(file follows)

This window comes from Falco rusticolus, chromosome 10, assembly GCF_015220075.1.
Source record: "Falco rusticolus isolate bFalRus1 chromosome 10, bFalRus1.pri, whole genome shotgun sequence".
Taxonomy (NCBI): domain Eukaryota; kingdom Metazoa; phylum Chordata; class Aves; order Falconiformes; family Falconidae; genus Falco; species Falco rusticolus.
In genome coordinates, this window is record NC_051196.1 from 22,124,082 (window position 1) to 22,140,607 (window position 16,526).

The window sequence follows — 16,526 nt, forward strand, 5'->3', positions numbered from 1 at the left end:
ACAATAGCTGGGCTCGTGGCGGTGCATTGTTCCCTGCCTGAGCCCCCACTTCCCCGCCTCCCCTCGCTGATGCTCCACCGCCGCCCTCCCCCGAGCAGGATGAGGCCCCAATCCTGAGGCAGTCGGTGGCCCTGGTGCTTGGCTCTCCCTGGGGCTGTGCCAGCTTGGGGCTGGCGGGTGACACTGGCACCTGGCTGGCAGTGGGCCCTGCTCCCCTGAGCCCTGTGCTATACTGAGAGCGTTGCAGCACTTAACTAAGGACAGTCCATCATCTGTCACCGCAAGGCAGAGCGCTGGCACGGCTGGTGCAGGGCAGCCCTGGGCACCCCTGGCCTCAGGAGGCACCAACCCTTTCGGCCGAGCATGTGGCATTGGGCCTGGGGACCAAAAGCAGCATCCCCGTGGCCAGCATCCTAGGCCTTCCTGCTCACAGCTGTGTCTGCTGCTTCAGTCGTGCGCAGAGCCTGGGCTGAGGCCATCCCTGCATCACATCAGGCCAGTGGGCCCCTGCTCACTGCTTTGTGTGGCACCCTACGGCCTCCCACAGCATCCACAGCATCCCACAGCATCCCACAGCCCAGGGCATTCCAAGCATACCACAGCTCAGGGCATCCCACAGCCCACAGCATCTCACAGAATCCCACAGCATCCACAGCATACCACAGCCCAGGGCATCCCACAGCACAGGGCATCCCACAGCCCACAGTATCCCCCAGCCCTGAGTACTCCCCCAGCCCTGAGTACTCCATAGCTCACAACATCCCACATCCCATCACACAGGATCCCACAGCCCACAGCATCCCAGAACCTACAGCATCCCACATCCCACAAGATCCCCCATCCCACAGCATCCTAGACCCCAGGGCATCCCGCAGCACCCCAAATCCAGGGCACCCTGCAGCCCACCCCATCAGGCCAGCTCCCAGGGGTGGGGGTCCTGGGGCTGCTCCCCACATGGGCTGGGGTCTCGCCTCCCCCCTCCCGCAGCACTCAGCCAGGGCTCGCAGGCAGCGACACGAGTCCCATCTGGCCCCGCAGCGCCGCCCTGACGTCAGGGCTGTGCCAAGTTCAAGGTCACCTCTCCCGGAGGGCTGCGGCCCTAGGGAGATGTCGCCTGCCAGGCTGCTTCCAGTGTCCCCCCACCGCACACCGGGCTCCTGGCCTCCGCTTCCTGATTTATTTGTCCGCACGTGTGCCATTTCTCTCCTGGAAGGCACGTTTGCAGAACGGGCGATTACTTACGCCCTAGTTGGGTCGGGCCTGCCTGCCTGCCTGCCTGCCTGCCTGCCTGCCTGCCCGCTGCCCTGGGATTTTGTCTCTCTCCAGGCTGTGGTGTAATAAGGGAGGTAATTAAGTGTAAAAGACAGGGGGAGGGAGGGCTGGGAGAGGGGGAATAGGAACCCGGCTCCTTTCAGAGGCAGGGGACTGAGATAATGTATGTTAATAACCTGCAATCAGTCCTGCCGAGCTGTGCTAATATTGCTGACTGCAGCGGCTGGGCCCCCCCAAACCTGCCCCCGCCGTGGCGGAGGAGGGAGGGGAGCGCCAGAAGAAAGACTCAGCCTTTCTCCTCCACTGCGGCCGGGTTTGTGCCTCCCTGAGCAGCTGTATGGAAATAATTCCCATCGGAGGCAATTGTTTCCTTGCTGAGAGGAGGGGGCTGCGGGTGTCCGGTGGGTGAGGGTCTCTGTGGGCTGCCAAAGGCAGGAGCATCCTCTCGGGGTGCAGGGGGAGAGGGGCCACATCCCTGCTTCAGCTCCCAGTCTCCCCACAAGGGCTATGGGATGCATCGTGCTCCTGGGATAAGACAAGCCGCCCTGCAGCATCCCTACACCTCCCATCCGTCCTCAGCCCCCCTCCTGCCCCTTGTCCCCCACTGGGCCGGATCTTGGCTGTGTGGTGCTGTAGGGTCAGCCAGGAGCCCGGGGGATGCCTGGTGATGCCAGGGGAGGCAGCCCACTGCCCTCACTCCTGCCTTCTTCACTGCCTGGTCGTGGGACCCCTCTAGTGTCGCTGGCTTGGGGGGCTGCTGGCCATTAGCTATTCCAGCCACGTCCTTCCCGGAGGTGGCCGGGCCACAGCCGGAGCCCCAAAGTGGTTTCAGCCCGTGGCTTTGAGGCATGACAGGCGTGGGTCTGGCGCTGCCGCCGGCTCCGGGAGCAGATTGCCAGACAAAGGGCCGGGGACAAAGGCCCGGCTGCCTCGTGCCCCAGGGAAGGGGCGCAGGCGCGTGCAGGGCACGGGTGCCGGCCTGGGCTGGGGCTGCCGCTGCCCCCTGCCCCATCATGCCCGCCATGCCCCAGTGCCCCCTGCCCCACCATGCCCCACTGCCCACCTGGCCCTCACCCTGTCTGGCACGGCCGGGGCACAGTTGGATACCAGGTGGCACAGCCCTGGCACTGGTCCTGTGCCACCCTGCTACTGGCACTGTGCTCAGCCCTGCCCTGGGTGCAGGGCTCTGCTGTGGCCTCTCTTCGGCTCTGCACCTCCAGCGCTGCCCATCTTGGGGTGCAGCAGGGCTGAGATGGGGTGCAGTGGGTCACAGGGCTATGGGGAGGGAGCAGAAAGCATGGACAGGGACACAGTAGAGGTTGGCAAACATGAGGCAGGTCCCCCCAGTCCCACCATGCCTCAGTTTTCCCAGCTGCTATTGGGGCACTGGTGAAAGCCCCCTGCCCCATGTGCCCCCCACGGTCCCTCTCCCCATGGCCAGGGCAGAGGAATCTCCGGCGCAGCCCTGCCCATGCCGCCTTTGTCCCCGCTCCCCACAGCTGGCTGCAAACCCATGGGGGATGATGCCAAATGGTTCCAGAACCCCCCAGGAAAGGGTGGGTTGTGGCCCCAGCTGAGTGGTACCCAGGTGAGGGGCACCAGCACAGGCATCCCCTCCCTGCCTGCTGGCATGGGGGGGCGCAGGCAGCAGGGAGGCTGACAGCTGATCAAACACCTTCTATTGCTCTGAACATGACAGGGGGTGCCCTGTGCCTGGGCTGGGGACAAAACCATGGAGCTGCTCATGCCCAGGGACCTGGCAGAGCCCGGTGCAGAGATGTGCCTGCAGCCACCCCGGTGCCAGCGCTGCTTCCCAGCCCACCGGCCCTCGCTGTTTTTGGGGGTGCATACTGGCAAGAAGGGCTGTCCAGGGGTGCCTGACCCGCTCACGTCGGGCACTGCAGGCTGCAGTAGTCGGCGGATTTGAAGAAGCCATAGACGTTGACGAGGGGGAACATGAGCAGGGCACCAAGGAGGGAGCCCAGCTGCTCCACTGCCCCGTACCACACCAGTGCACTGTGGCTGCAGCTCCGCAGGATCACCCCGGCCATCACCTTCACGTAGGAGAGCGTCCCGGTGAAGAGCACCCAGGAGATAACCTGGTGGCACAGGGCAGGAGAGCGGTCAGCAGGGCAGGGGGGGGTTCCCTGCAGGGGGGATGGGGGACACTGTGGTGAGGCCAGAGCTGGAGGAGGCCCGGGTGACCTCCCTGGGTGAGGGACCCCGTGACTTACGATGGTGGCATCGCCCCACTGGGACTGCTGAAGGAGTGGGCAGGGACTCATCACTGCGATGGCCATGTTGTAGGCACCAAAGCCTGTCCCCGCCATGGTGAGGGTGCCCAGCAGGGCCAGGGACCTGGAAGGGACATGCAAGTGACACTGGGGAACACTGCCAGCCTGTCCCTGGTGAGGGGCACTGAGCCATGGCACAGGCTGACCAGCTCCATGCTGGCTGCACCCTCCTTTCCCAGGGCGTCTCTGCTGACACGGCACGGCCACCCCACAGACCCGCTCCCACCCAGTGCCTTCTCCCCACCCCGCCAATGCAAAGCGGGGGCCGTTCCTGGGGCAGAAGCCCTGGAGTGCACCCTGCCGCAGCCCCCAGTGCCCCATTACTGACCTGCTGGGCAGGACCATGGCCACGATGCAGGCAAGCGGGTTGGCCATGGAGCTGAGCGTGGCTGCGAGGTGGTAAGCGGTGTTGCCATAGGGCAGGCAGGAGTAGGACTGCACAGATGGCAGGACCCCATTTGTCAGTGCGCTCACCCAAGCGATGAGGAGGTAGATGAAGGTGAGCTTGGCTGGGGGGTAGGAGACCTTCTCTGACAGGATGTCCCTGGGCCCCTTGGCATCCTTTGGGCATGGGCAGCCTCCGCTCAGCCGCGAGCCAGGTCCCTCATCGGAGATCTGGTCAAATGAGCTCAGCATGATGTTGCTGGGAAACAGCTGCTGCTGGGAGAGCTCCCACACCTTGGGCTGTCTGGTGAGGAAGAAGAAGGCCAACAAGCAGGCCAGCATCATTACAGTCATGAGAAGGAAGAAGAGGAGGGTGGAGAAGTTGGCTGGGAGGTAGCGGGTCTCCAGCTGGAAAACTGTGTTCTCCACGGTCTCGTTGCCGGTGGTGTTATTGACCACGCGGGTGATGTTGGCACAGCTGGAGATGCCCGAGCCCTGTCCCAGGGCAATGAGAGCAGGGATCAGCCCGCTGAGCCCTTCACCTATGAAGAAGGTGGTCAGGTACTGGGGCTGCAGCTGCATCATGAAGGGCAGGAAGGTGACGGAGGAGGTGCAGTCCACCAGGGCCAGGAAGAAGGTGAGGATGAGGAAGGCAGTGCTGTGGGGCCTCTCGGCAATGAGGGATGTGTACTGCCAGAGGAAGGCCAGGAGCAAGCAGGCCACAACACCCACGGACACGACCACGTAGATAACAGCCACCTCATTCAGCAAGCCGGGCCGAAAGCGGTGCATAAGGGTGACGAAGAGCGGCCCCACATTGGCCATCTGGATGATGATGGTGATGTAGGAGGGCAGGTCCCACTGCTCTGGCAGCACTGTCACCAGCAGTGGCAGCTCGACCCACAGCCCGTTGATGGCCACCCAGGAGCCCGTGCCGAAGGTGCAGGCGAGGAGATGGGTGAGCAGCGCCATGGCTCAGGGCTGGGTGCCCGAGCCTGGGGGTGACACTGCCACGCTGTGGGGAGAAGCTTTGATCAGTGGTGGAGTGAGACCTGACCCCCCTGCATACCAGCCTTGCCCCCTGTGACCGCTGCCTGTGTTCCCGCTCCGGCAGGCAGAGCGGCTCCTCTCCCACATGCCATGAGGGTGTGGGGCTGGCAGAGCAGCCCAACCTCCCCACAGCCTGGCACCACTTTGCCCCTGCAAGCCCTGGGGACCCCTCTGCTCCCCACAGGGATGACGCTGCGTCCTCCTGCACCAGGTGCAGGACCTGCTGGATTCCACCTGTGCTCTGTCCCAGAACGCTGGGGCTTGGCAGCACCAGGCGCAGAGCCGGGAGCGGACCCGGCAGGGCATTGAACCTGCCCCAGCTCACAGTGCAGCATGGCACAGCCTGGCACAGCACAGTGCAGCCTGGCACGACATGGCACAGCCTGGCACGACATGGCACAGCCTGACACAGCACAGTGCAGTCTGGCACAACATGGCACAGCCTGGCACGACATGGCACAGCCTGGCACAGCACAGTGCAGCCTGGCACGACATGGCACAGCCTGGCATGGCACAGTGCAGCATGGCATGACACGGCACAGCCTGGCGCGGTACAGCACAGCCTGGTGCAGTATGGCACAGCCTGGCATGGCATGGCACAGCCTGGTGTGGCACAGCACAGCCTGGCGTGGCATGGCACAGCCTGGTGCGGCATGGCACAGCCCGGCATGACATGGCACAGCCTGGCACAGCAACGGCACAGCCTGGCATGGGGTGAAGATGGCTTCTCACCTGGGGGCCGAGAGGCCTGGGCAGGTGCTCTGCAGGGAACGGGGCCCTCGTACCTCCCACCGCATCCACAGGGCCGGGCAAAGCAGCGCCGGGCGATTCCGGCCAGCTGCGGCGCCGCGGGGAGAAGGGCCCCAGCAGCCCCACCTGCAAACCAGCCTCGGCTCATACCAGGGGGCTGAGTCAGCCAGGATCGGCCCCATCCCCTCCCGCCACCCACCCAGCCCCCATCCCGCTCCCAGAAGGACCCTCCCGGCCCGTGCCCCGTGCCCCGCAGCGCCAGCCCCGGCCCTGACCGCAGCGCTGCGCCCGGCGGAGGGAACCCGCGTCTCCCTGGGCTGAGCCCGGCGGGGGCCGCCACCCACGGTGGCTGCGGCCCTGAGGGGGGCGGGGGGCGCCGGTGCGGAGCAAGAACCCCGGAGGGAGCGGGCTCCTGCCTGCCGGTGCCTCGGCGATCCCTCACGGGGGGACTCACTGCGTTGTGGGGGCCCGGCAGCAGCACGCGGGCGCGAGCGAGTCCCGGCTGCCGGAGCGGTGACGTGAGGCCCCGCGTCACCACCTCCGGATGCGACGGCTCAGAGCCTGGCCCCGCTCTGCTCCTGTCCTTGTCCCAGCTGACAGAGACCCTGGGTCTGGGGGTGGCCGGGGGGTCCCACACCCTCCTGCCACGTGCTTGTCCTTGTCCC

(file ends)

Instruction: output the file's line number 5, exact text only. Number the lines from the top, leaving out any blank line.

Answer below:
The window sequence follows — 16,526 nt, forward strand, 5'->3', positions numbered from 1 at the left end: